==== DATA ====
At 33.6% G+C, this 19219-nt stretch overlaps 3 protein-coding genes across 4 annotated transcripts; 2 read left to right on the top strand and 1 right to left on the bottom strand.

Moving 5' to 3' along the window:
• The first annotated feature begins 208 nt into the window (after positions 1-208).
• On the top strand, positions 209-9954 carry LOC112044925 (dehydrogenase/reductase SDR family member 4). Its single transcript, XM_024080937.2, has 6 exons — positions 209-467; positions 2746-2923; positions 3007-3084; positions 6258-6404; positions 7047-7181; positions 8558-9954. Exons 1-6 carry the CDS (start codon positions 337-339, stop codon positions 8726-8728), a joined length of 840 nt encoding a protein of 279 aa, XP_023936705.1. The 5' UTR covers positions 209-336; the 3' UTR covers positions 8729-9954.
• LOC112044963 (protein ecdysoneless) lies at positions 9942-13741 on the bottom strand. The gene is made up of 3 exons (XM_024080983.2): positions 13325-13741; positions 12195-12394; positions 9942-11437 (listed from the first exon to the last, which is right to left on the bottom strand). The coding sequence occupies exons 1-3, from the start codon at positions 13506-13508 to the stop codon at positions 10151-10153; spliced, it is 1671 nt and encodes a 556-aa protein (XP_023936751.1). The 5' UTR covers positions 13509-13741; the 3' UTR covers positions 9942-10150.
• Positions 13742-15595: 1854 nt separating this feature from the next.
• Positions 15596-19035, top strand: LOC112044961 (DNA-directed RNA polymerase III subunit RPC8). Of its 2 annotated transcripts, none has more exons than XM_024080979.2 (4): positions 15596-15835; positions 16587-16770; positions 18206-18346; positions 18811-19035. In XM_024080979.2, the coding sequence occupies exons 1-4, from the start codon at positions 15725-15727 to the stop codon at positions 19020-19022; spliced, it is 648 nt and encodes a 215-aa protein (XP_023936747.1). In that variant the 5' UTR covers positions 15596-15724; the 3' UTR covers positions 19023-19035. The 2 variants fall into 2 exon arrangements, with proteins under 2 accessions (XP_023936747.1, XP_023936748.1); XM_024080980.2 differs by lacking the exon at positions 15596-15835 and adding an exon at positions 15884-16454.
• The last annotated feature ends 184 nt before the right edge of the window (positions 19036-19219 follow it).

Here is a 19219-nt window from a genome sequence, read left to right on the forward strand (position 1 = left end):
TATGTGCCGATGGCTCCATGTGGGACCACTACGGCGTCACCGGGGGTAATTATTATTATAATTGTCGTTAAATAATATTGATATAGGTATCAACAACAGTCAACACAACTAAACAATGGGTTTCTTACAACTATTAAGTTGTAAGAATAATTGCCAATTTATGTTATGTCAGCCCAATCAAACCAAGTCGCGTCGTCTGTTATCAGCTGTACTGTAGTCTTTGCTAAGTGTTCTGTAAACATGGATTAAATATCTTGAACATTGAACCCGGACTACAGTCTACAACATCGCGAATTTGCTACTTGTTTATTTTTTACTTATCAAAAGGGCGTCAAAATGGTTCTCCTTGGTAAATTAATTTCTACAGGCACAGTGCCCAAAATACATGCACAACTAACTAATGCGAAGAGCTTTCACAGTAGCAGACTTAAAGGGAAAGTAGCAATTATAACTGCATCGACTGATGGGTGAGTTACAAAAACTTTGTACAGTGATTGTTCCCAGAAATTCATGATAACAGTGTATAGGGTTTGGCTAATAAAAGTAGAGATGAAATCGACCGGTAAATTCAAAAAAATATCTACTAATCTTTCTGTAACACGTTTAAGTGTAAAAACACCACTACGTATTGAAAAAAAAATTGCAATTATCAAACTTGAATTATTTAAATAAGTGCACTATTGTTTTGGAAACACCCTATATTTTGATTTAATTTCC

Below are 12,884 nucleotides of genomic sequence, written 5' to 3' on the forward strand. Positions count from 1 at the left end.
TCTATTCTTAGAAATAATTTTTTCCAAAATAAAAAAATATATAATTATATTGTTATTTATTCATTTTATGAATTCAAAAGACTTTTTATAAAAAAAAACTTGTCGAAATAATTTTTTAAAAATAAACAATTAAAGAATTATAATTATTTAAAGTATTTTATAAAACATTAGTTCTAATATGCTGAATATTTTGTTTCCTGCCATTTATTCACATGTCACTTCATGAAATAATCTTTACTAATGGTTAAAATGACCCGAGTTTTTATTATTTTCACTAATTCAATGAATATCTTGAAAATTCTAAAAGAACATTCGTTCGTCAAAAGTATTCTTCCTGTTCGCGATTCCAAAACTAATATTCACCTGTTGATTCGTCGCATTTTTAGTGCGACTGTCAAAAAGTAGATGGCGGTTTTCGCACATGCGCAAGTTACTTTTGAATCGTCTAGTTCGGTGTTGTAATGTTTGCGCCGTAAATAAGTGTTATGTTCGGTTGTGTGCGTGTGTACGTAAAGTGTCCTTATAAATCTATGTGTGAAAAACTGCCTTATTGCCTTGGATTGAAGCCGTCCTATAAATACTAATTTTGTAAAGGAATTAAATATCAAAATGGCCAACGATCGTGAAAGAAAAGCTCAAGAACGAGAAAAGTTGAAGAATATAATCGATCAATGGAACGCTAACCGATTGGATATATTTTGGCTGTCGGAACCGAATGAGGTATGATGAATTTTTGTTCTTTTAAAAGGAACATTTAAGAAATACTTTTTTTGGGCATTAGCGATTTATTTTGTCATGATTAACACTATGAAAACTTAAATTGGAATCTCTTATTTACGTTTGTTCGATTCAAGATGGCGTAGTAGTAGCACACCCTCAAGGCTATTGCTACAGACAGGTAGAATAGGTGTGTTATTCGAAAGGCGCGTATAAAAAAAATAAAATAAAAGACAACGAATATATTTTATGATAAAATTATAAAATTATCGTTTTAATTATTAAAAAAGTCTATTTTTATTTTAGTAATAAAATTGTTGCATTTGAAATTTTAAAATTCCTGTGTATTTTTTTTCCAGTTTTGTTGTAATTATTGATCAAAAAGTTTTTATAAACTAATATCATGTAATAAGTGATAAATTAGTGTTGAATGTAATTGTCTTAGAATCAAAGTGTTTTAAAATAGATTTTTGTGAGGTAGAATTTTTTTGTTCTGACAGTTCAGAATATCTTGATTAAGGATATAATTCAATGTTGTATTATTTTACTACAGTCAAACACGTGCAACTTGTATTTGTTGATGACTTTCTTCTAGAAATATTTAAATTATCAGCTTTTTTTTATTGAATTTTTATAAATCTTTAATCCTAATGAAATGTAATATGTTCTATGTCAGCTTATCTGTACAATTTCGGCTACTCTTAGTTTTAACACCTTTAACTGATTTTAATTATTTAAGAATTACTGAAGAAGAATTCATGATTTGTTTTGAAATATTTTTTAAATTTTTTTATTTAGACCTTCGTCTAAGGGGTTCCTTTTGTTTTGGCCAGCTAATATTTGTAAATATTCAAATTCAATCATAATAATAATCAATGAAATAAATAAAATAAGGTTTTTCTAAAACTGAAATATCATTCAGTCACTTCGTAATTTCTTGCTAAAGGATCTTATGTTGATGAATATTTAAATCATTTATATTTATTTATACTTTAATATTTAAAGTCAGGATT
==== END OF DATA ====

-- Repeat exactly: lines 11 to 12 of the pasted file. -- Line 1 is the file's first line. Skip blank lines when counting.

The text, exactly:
Below are 12,884 nucleotides of genomic sequence, written 5' to 3' on the forward strand. Positions count from 1 at the left end.
TCTATTCTTAGAAATAATTTTTTCCAAAATAAAAAAATATATAATTATATTGTTATTTATTCATTTTATGAATTCAAAAGACTTTTTATAAAAAAAAACTTGTCGAAATAATTTTTTAAAAATAAACAATTAAAGAATTATAATTATTTAAAGTATTTTATAAAACATTAGTTCTAATATGCTGAATATTTTGTTTCCTGCCATTTATTCACATGTCACTTCATGAAATAATCTTTACTAATGGTTAAAATGACCCGAGTTTTTATTATTTTCACTAATTCAATGAATATCTTGAAAATTCTAAAAGAACATTCGTTCGTCAAAAGTATTCTTCCTGTTCGCGATTCCAAAACTAATATTCACCTGTTGATTCGTCGCATTTTTAGTGCGACTGTCAAAAAGTAGATGGCGGTTTTCGCACATGCGCAAGTTACTTTTGAATCGTCTAGTTCGGTGTTGTAATGTTTGCGCCGTAAATAAGTGTTATGTTCGGTTGTGTGCGTGTGTACGTAAAGTGTCCTTATAAATCTATGTGTGAAAAACTGCCTTATTGCCTTGGATTGAAGCCGTCCTATAAATACTAATTTTGTAAAGGAATTAAATATCAAAATGGCCAACGATCGTGAAAGAAAAGCTCAAGAACGAGAAAAGTTGAAGAATATAATCGATCAATGGAACGCTAACCGATTGGATATATTTTGGCTGTCGGAACCGAATGAGGTATGATGAATTTTTGTTCTTTTAAAAGGAACATTTAAGAAATACTTTTTTTGGGCATTAGCGATTTATTTTGTCATGATTAACACTATGAAAACTTAAATTGGAATCTCTTATTTACGTTTGTTCGATTCAAGATGGCGTAGTAGTAGCACACCCTCAAGGCTATTGCTACAGACAGGTAGAATAGGTGTGTTATTCGAAAGGCGCGTATAAAAAAAATAAAATAAAAGACAACGAATATATTTTATGATAAAATTATAAAATTATCGTTTTAATTATTAAAAAAGTCTATTTTTATTTTAGTAATAAAATTGTTGCATTTGAAATTTTAAAATTCCTGTGTATTTTTTTTCCAGTTTTGTTGTAATTATTGATCAAAAAGTTTTTATAAACTAATATCATGTAATAAGTGATAAATTAGTGTTGAATGTAATTGTCTTAGAATCAAAGTGTTTTAAAATAGATTTTTGTGAGGTAGAATTTTTTTGTTCTGACAGTTCAGAATATCTTGATTAAGGATATAATTCAATGTTGTATTATTTTACTACAGTCAAACACGTGCAACTTGTATTTGTTGATGACTTTCTTCTAGAAATATTTAAATTATCAGCTTTTTTTTATTGAATTTTTATAAATCTTTAATCCTAATGAAATGTAATATGTTCTATGTCAGCTTATCTGTACAATTTCGGCTACTCTTAGTTTTAACACCTTTAACTGATTTTAATTATTTAAGAATTACTGAAGAAGAATTCATGATTTGTTTTGAAATATTTTTTAAATTTTTTTATTTAGACCTTCGTCTAAGGGGTTCCTTTTGTTTTGGCCAGCTAATATTTGTAAATATTCAAATTCAATCATAATAATAATCAATGAAATAAATAAAATAAGGTTTTTCTAAAACTGAAATATCATTCAGTCACTTCGTAATTTCTTGCTAAAGGATCTTATGTTGATGAATATTTAAATCATTTATATTTATTTATACTTTAATATTTAAAGTCAGGATT